A History of Love & Bicycles
This is how the old woman told it:
A break-up with a boyfriend left her with a bike she didn’t know how to ride when he left her so quickly that he left his bike behind.
The inherited bicycle became a source of anxiety— not just a sad reminder of a dead relationship, but also a symbol of general inadequacy. What sort of ogre of a person was she that her boyfriend preferred to leave behind his bike than face her again? And what kind of 25-year-old had never learned to ride a bike? She was scared of herself, of her ability to love and be loved, but most of all, of cycling.
That fall, a new boyfriend taught her how to ride that bike. And the following summer, suddenly single again, she met the man who would become her husband while on a biking trip in East Hampton.
The bicycle that had been a symbol of fear and self-doubt eventually carried her to conjugal happiness.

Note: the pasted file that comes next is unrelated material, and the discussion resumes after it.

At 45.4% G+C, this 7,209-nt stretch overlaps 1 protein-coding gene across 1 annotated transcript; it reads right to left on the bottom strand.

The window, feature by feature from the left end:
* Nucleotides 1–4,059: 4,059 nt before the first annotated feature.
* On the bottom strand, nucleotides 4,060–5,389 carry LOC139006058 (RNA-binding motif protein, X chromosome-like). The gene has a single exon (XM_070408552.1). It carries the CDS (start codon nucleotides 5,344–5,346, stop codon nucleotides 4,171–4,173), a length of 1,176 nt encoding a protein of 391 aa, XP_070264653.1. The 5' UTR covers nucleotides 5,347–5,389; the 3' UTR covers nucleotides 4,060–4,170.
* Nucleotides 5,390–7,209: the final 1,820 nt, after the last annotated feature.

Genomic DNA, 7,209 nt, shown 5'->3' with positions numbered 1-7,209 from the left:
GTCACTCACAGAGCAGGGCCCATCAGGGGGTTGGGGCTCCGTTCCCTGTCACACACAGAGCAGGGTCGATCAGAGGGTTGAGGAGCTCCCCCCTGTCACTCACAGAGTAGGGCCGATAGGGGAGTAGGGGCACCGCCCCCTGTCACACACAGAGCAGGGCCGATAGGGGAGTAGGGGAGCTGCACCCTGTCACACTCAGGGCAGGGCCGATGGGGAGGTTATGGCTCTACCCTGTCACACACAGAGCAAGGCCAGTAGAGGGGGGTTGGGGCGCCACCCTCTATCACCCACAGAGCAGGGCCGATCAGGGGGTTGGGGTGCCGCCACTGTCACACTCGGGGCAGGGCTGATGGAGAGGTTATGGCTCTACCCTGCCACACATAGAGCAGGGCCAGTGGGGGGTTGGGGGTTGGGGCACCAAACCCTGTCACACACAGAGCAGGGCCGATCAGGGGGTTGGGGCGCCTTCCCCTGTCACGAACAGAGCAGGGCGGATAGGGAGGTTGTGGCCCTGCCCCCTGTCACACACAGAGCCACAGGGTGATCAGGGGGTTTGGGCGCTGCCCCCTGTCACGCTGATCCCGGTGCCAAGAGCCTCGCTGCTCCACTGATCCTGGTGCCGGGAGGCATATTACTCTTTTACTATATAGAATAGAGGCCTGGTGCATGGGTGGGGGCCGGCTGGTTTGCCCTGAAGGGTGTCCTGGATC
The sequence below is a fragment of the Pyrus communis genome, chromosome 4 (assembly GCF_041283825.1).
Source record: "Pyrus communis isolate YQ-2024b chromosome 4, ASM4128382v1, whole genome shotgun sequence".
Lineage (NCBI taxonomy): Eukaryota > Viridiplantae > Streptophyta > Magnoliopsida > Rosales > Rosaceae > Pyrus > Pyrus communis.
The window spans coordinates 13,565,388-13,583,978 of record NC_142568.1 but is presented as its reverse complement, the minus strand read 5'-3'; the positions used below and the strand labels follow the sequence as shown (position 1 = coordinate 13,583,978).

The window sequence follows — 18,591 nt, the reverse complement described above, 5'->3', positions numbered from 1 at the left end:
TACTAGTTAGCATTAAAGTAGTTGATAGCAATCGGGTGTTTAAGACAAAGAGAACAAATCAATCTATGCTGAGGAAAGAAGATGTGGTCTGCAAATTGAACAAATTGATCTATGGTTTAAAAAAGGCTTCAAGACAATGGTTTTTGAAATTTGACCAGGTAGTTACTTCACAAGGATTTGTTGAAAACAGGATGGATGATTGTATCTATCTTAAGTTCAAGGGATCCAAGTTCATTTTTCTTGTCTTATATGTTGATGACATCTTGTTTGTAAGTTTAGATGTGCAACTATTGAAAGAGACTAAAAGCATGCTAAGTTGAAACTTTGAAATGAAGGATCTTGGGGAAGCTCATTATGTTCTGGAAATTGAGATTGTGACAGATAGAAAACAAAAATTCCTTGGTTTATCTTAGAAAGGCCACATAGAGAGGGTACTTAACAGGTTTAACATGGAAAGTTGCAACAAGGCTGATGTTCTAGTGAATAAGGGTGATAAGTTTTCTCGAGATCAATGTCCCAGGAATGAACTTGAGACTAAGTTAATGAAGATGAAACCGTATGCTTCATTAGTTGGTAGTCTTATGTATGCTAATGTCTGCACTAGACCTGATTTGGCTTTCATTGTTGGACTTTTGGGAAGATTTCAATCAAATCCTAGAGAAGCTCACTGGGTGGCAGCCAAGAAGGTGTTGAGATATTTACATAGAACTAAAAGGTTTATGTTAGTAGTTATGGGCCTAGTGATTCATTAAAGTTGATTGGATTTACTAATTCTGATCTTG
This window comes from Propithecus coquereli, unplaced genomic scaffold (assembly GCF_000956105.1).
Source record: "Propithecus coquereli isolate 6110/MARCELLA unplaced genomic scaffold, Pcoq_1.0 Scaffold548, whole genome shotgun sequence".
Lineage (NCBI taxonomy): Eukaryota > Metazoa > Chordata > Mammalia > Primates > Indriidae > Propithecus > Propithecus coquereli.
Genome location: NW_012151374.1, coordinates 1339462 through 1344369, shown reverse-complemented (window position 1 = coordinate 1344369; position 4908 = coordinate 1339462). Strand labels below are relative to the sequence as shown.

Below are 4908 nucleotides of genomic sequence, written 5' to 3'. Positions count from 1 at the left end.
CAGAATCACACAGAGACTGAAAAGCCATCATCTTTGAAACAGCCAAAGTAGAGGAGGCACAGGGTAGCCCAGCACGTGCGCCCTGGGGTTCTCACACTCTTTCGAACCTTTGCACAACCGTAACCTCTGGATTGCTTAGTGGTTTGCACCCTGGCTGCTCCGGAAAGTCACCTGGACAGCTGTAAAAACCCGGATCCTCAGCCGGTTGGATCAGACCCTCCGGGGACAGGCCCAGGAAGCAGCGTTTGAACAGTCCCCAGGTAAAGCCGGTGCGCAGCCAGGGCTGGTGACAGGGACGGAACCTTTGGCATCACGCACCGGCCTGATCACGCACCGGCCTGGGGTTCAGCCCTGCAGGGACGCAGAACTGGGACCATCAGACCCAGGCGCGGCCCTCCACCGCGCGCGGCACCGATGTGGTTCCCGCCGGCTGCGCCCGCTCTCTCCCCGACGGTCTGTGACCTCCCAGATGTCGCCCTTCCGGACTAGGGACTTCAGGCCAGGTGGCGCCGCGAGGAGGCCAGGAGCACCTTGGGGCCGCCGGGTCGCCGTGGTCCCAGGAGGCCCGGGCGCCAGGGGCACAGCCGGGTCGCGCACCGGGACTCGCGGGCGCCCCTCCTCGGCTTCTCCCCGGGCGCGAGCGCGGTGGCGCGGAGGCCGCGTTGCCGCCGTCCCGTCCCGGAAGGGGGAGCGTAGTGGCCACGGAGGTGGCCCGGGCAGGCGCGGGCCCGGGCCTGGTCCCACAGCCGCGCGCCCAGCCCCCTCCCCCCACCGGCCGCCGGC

In the version of the story the old woman recounts today, fifty years after the inheritance of her first bicycle, the narrative of her love life that she traces through her relationship with cycling seems overly coherent, event A leading seamlessly to B, which paves the way to the story’s happy ending, C.
But when she and her future husband first chained their bikes together during a lunch break, the event in the moment carried none of the historical significance it has gained over the years.
Only in retrospect does she separate this particular meeting from countless run-ins with people who never became central characters in her life. Only once the flurry of activity that fills up a life fades into the background does the narrative one likes to tell about herself reveal itself.
Storytelling is a bit like landscaping—it’s cutting out characters and thoughts and experiences that are eventually deemed irrelevant to the form in which we like to think about ourselves and present ourselves to the world.
But in the moment, before the moment becomes a story to be told, we’re just bushwacking, unequipped to differentiate between the momentous and the mundane like we do in retrospect.
And thank God. Life would become much too serious and unmysterious if the narrative was as clear in the moment as it is in the stories we tell.